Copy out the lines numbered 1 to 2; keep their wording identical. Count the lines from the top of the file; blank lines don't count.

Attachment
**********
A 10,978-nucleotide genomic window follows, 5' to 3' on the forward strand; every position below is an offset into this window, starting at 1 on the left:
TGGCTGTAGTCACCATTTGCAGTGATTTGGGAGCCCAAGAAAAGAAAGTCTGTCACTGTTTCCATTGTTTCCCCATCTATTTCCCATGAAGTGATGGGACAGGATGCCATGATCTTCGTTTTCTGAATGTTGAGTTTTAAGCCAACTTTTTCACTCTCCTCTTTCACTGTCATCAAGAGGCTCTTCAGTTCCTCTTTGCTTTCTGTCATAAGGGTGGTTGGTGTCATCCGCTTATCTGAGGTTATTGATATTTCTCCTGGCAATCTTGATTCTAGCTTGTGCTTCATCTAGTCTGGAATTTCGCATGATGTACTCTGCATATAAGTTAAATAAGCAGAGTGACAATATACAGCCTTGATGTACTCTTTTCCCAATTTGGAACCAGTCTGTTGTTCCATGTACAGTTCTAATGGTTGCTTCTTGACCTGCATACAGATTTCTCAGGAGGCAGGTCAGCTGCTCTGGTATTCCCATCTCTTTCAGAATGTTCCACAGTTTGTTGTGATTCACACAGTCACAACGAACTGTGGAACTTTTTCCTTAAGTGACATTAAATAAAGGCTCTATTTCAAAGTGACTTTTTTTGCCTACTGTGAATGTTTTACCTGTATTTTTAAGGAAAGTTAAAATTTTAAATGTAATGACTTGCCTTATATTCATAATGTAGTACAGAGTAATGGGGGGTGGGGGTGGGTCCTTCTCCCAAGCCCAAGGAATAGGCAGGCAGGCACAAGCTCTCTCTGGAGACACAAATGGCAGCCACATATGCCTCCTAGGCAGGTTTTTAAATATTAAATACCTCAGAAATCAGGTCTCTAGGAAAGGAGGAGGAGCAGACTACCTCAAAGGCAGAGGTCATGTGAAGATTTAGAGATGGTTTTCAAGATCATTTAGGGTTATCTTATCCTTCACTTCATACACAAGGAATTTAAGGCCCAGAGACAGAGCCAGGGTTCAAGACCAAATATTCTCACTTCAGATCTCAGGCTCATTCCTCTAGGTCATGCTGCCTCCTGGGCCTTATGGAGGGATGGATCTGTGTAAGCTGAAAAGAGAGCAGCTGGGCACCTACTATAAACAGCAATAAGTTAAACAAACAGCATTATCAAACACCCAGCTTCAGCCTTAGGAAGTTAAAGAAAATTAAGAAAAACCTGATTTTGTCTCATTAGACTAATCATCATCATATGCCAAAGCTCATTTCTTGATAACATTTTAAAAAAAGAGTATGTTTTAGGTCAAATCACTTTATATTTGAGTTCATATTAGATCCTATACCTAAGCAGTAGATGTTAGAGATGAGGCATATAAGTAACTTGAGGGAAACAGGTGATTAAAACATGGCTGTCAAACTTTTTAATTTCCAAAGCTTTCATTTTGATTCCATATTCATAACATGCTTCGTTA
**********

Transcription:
A 10,978-nucleotide genomic window follows, 5' to 3' on the forward strand; every position below is an offset into this window, starting at 1 on the left:
TGGCTGTAGTCACCATTTGCAGTGATTTGGGAGCCCAAGAAAAGAAAGTCTGTCACTGTTTCCATTGTTTCCCCATCTATTTCCCATGAAGTGATGGGACAGGATGCCATGATCTTCGTTTTCTGAATGTTGAGTTTTAAGCCAACTTTTTCACTCTCCTCTTTCACTGTCATCAAGAGGCTCTTCAGTTCCTCTTTGCTTTCTGTCATAAGGGTGGTTGGTGTCATCCGCTTATCTGAGGTTATTGATATTTCTCCTGGCAATCTTGATTCTAGCTTGTGCTTCATCTAGTCTGGAATTTCGCATGATGTACTCTGCATATAAGTTAAATAAGCAGAGTGACAATATACAGCCTTGATGTACTCTTTTCCCAATTTGGAACCAGTCTGTTGTTCCATGTACAGTTCTAATGGTTGCTTCTTGACCTGCATACAGATTTCTCAGGAGGCAGGTCAGCTGCTCTGGTATTCCCATCTCTTTCAGAATGTTCCACAGTTTGTTGTGATTCACACAGTCACAACGAACTGTGGAACTTTTTCCTTAAGTGACATTAAATAAAGGCTCTATTTCAAAGTGACTTTTTTTGCCTACTGTGAATGTTTTACCTGTATTTTTAAGGAAAGTTAAAATTTTAAATGTAATGACTTGCCTTATATTCATAATGTAGTACAGAGTAATGGGGGGTGGGGGTGGGTCCTTCTCCCAAGCCCAAGGAATAGGCAGGCAGGCACAAGCTCTCTCTGGAGACACAAATGGCAGCCACATATGCCTCCTAGGCAGGTTTTTAAATATTAAATACCTCAGAAATCAGGTCTCTAGGAAAGGAGGAGGAGCAGACTACCTCAAAGGCAGAGGTCATGTGAAGATTTAGAGATGGTTTTCAAGATCATTTAGGGTTATCTTATCCTTCACTTCATACACAAGGAATTTAAGGCCCAGAGACAGAGCCAGGGTTCAAGACCAAATATTCTCACTTCAGATCTCAGGCTCATTCCTCTAGGTCATGCTGCCTCCTGGGCCTTATGGAGGGATGGATCTGTGTAAGCTGAAAAGAGAGCAGCTGGGCACCTACTATAAACAGCAATAAGTTAAACAAACAGCATTATCAAACACCCAGCTTCAGCCTTAGGAAGTTAAAGAAAATTAAGAAAAACCTGATTTTGTCTCATTAGACTAATCATCATCATATGCCAAAGCTCATTTCTTGATAACATTTTAAAAAAAGAGTATGTTTTAGGTCAAATCACTTTATATTTGAGTTCATATTAGATCCTATACCTAAGCAGTAGATGTTAGAGATGAGGCATATAAGTAACTTGAGGGAAACAGGTGATTAAAACATGGCTGTCAAACTTTTTAATTTCCAAAGCTTTCATTTTGATTCCATATTCATAACATGCTTCGTTA